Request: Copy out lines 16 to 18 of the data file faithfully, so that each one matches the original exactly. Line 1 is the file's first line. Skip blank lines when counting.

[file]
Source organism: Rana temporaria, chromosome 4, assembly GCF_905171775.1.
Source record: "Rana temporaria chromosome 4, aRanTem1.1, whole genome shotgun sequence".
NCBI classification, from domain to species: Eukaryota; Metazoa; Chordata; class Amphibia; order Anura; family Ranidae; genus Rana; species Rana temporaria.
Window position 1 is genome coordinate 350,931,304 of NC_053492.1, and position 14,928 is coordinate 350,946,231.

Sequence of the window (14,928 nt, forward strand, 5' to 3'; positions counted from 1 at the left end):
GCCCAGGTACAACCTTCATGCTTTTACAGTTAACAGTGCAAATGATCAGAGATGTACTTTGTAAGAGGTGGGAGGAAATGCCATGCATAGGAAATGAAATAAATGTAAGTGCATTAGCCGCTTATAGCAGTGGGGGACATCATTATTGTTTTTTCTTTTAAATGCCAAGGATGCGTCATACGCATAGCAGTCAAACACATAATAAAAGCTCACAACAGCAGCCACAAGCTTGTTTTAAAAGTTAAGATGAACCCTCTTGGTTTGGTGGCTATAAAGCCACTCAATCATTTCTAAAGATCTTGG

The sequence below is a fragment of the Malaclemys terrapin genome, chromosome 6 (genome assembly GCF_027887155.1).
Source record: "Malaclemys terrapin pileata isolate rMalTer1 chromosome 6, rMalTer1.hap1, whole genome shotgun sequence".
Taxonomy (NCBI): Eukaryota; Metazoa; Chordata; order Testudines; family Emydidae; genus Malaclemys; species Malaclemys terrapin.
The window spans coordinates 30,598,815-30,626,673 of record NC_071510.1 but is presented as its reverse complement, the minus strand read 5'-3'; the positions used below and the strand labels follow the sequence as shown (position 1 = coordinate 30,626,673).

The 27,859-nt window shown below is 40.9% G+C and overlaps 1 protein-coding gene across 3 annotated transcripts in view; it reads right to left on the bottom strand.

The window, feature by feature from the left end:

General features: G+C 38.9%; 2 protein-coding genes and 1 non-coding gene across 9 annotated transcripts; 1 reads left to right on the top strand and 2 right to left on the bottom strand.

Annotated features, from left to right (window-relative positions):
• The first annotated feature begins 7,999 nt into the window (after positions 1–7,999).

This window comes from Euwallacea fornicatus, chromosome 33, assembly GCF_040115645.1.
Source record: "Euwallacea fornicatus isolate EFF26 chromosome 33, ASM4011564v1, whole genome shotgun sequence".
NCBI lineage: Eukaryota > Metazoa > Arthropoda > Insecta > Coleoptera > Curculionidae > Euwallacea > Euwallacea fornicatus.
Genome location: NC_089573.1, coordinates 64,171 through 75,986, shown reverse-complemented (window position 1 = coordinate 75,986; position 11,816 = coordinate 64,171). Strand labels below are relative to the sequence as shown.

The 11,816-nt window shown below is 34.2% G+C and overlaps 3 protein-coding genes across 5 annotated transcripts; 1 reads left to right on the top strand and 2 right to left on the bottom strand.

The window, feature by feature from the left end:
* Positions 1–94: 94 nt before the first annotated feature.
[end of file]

This window comes from Euwallacea fornicatus, chromosome 33, assembly GCF_040115645.1.
Source record: "Euwallacea fornicatus isolate EFF26 chromosome 33, ASM4011564v1, whole genome shotgun sequence".
NCBI lineage: Eukaryota > Metazoa > Arthropoda > Insecta > Coleoptera > Curculionidae > Euwallacea > Euwallacea fornicatus.